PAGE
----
STOCKBRIDGE — On a clear mid-June day, as kayaks, canoes, sailboats, rowing shells, fishing boats and other watercraft ply the pristine waters of Stockbridge Bowl, the town's largest natural resource, it's hard to imagine that the 372-acre "Great Pond," as the state calls it, is in dire straits, with its future health in jeopardy.
But within a few weeks, the annual summer infestation of Eurasian watermilfoil weeds will be choking areas of the lake, stark evidence of the urgent need to complete the nearly $3.9 million "lakelift" project conceived seven years ago by the nonprofit Stockbridge Bowl Association.
With about $300,000 in support still to be raised this summer to close the gap and complete its Save Stockbridge Bowl campaign, the association is approaching the finish line for the crucial, $2,750,000 second phase of its cleanup project.
The mechanical dredging operation by earth-moving equipment to remove up to 70 years of silt buildup will be followed by a major winter drawdown to snuff out the roots of the invasive plants clogging ever-expanding portions of the lake's perimeter.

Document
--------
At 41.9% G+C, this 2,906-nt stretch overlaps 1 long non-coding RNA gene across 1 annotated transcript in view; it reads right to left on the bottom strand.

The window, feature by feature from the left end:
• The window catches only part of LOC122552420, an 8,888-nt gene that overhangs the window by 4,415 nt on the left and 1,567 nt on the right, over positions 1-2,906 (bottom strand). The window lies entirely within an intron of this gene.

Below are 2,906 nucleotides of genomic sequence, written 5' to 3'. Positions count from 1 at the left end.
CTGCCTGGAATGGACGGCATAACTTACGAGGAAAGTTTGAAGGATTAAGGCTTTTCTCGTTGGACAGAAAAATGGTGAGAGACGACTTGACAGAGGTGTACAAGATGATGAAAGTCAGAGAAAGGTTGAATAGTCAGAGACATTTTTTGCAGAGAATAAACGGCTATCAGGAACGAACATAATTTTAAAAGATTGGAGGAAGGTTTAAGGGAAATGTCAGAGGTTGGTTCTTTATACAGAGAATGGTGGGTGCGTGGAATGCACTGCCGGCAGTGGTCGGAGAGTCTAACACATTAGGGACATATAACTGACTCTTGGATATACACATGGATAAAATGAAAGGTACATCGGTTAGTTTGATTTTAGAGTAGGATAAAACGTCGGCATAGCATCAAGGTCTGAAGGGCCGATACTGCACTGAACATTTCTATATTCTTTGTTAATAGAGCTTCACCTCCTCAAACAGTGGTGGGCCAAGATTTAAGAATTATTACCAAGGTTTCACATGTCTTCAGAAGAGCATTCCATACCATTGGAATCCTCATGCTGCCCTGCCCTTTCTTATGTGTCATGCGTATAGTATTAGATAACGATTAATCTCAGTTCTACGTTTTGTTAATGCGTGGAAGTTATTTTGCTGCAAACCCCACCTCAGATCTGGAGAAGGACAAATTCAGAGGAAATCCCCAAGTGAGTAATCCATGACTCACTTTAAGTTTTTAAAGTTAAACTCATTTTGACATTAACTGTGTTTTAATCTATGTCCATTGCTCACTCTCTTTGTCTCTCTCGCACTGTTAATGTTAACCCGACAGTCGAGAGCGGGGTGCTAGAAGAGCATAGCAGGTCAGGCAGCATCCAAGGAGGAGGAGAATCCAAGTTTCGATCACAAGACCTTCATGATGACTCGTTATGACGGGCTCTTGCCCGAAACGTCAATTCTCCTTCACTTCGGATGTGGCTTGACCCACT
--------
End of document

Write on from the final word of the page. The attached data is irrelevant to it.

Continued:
"The weed growth has been persistent and the sediment filling critical parts of the lake is getting to the point where it will be Stockbridge Bog instead of Stockbridge Bowl soon," said association President Richard Seltzer.
With crucial town backing, the association devised what Seltzer described as a "3-D plan" — installing a diversion drain, dredging and drawing down the lake.
Pending state approval of environmental permits being drafted by GZA Environmental of Springfield, the dredging project to remove 22,000 cubic yards of sediment from the bottom of a quarter-mile long, 7-foot-deep channel to be cleared between the lake and the Interlaken outlet dam is now slated for the winter of 2017-18, Seltzer said.
The 5.5-foot drawdown before subsequent winters would expose the roots so they would freeze and die before the first protective blanket of snow. The Town of Stockbridge Lake Management Plan has been approved by the state Department of Environmental Protection and the Stockbridge Conservation Commission.